11 Healthy Snack Foods To Keep You Full Slideshow

1. Fresh Fruit

Some fruits that O'Neal suggests are apples (with an estimated glycemic load (EGL) of 3), peaches (EGL: 5), oranges (EGL: 6), pears (EGL: 5), mangoes (EGL: 8), and cherries (EGL: 7). Although some of these fruits contain quite a bit of sugar in one serving (too much of anything, even "natural" sugar, isn't so great for blood sugar levels), they also have the fiber to slow its breakdown and release into the bloodstream. When possible, eating fruit with the skin is even better since it contains additional fiber.

2. Vegetables

Asparagus (EGL: 3), broccoli (EGL: 3), cabbage (EGL: 2), cauliflower (EGL: 2), and spinach (EGL: 0) are all great choices. Work these into salads or dip into hummus for a quick, easy, and low-GL snack.

Click here to see the Marinated Asparagus Recipe.

3. Avocadoes

Yes, technically, it's a fruit, but we felt that they deserved a special place of their own. Why? Just 1 cup of cubed avocado (EGL: 3) contains 10 grams of fiber, which is 40 percent of the daily value for someone on a typical 2,000-calorie diet, and it's also a great source of vitamins B6, C, and K, as well as potassium and folate.

Yes, it does contain a significant amount of fat (1 cup cubed contains about 22 grams of fat), but most of that (about 19 grams) is heart-healthy, unsaturated fat. The fat is where the rich flavor comes from, and working a few slices of avocado into a fruit salad can leave you feeling satisfied with less. And cutting down on portions, as well as eating the right foods, is key to losing weight.

Click here to see the Avocado Toast Recipe.

4. Muesli

It's not just for breakfast. While muesli (EGL: 41) looks like it's off the charts at first glance, O'Neal suggests looking for a brand or mix that cuts out the raisins, which is where most of the sugar load comes from. Many muesli mixes are high in iron and fiber and can help you stay satiated longer than most typical cereals.

6. Pumpernickel Bread

Well, you don't absolutely have to choose pumpernickel bread every time, but it is a good example of what O'Neal is going for. Basically, any coarse, whole-grain bread will do, and the courser, the better. It's usually a sign of high fiber content. Try spreading some nut almond butter, sesame butter, or peanut butter on a slice for a quick and easy snack.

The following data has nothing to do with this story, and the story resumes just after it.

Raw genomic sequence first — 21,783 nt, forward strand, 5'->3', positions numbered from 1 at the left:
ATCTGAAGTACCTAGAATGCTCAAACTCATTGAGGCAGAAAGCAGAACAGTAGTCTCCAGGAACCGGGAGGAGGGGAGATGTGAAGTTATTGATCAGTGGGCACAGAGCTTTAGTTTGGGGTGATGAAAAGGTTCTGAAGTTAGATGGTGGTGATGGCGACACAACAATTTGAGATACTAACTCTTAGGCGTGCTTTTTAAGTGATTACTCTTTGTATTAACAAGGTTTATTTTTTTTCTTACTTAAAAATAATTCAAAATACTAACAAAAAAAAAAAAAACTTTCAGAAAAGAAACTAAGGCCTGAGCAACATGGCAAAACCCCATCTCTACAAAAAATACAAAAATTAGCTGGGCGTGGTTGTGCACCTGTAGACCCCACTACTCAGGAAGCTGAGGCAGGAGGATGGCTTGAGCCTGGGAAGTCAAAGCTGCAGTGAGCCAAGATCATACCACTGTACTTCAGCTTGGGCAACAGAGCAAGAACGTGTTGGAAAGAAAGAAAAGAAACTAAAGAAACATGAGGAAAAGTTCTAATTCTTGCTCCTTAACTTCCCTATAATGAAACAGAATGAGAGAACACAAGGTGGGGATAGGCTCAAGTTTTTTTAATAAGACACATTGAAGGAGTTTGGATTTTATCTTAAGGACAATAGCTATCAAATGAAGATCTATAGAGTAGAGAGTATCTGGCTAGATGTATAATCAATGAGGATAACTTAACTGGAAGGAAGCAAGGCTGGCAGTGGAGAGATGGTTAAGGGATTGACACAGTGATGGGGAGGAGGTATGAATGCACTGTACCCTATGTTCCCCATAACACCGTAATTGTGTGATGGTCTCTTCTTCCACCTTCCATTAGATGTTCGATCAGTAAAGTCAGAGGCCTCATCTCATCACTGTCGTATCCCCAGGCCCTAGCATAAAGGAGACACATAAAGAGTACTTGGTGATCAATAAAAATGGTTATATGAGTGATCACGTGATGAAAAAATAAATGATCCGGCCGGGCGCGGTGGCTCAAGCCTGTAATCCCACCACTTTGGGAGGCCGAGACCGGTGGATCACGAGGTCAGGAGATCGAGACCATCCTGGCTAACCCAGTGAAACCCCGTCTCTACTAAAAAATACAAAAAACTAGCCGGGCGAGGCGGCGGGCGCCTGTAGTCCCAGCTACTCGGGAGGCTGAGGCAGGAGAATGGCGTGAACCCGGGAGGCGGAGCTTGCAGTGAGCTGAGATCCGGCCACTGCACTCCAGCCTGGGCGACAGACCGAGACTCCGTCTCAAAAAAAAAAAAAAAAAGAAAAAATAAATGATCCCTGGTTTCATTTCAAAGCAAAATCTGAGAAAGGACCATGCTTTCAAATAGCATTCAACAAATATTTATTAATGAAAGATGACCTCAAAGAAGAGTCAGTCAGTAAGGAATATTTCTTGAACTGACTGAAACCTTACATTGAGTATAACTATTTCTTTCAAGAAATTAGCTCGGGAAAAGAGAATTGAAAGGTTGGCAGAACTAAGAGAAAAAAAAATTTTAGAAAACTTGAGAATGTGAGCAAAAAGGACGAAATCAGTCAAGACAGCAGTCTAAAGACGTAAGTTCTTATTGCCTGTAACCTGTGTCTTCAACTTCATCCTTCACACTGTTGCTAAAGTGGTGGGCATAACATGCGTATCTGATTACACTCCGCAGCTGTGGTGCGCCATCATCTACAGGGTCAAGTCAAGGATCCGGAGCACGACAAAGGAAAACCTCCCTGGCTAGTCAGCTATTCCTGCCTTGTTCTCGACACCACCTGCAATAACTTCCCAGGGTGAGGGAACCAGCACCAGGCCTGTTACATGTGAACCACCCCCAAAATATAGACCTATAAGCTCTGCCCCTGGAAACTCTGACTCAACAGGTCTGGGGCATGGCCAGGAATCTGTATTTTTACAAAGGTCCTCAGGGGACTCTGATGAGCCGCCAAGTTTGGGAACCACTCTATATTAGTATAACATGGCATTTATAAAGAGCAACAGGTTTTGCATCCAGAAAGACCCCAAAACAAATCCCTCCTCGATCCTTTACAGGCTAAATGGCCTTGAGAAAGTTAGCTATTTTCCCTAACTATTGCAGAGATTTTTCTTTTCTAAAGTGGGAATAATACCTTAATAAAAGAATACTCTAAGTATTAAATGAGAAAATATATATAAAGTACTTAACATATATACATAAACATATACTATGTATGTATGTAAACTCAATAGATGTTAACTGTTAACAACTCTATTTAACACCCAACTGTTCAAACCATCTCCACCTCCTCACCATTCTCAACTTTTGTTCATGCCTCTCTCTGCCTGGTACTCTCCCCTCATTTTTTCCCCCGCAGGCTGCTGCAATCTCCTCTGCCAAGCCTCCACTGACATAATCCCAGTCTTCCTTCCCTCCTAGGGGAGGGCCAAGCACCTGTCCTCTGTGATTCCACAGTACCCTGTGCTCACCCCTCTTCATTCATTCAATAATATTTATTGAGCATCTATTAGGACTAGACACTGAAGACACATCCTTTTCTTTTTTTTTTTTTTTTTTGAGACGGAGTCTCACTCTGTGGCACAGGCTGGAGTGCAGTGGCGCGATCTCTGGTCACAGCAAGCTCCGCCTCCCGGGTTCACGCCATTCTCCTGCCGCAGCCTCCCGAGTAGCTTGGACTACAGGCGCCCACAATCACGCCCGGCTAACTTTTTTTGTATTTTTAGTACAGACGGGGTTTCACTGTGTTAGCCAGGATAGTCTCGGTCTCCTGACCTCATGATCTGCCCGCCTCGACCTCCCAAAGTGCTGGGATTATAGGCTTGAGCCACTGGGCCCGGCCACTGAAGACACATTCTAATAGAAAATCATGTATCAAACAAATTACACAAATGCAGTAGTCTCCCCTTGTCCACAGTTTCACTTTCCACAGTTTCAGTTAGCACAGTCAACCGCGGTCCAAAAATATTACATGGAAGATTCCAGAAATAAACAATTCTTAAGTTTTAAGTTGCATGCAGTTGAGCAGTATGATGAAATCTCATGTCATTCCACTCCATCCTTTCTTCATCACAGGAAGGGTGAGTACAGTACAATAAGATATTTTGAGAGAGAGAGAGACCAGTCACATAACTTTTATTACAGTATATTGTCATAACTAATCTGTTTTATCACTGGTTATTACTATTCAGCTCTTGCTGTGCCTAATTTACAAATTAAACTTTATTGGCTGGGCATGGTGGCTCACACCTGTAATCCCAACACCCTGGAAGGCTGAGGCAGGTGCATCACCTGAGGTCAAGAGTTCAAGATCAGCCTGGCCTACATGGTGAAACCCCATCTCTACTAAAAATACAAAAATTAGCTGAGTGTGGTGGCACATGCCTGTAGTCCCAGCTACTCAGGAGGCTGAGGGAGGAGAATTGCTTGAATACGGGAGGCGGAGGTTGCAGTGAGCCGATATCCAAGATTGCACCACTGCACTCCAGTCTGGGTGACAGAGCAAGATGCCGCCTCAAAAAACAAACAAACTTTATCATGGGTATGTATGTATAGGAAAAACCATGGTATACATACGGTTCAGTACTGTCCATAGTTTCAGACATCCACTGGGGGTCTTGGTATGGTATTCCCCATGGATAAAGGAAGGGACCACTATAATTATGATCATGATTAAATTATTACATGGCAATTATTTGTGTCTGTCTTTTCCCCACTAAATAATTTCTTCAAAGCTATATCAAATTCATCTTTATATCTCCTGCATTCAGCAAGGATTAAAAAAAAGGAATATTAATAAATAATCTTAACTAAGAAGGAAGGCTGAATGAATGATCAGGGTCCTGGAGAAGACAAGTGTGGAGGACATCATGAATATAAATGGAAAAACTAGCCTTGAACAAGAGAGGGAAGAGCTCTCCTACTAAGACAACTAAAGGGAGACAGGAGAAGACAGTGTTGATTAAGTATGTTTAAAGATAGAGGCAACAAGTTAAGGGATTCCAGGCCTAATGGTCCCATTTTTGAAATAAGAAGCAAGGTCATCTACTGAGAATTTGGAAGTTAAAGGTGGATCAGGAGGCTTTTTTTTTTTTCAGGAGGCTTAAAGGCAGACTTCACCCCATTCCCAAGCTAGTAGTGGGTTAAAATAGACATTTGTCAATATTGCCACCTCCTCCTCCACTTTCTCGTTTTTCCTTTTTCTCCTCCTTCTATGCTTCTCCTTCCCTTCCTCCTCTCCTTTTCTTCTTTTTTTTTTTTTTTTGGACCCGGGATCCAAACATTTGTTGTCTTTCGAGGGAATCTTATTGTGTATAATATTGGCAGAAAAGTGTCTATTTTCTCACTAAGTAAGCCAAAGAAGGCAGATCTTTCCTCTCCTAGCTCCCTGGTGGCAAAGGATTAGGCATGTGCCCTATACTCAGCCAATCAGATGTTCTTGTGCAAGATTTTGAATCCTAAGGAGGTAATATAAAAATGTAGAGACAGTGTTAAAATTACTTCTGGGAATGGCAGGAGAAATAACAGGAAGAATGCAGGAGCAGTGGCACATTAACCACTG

7. Nuts

Almonds (EGL: 0) are a great source of calcium and iron. Just make sure to consume these in moderation since they are fairly high in fat (although most of it is heart-healthy unsaturated fat) — one ounce contains 15 grams of fat. O'Neal suggests working these into nonfat Greek yogurt for a delicious snack.

Click here to see the Arugula, Golden Cherries, Marcona Almonds, and Parmigiano Recipe.

8. Beans, Peas, and Lentils

Work these into salads, or mix some canned black or red kidney beans with corn to make a quick salsa that you can serve with whole-wheat pita chips. Legumes are full of fiber and can help keep that stomach from grumbling in the middle of a meeting.

Click here to see the Black Bean Salsa Recipe.

9. All-Bran

OK, fine, it does taste a bit like cardboard. But with 20 percent of the daily value of fiber, and a full day's worth of vitamin C and iron, it's certainly a quick and convenient way to knock some essential nutrients out of the way, Jetsons style. Add some fresh berries and skim milk for cardboard and fruit in milk.

10. Corn

Corn (EGL: 11) has gotten a bad rap lately. From its controversial use as a fuel source (and its subsequent effect on market prices for food staples) to its equally controversial use as a feed source for livestock, and its penchant for sneaking into everyday products (even, as it happens, things that aren't food... like batteries and ink), corn hasn't been getting a whole lot of good press. I do appreciate Michael Pollan's work, and it's true that ruminants probably shouldn't be eating corn, but when we're just talking about eating straight corn, it's actually OK for you. It's a fairly complete source of protein, contains a decent amount of fiber (1 cup yields 17 percent of the daily value) and is a decent source of vitamin C. Work it into salads and salsas for tiny bursts of sweetness.

Click here to see the Corn Salad with Radicchio and Red Onion Recipe.

11. Hummus

This seems to be very nearly everyone's favorite dip these days, and the fact that it made O'Neal's list is, at least in our view, an added bonus. Serve with whole-wheat pita bread, or simply dip some veggies or fruit into it. As with many foods, this one is probably better homemade.

Click here to see 6 Dip-Worthy Hummus Recipes.

5. Steel-Cut Oats

O'Neal says that instant oatmeal (EGL: 13) just doesn't "cut" it (forced pun intended). The processing that oatmeal undergoes to become "instant" strips out a good chunk of the GL-lowering fiber. Steel-cut oats take a considerable amount of time to prepare (anywhere between 30 and 45 minutes) so it's probably best to make a large batch on a Sunday and save it for the week. Serve with some fresh fruit and nuts.

Click here to see the Baked Steel-Cut Oatmeal with Cherries Recipe.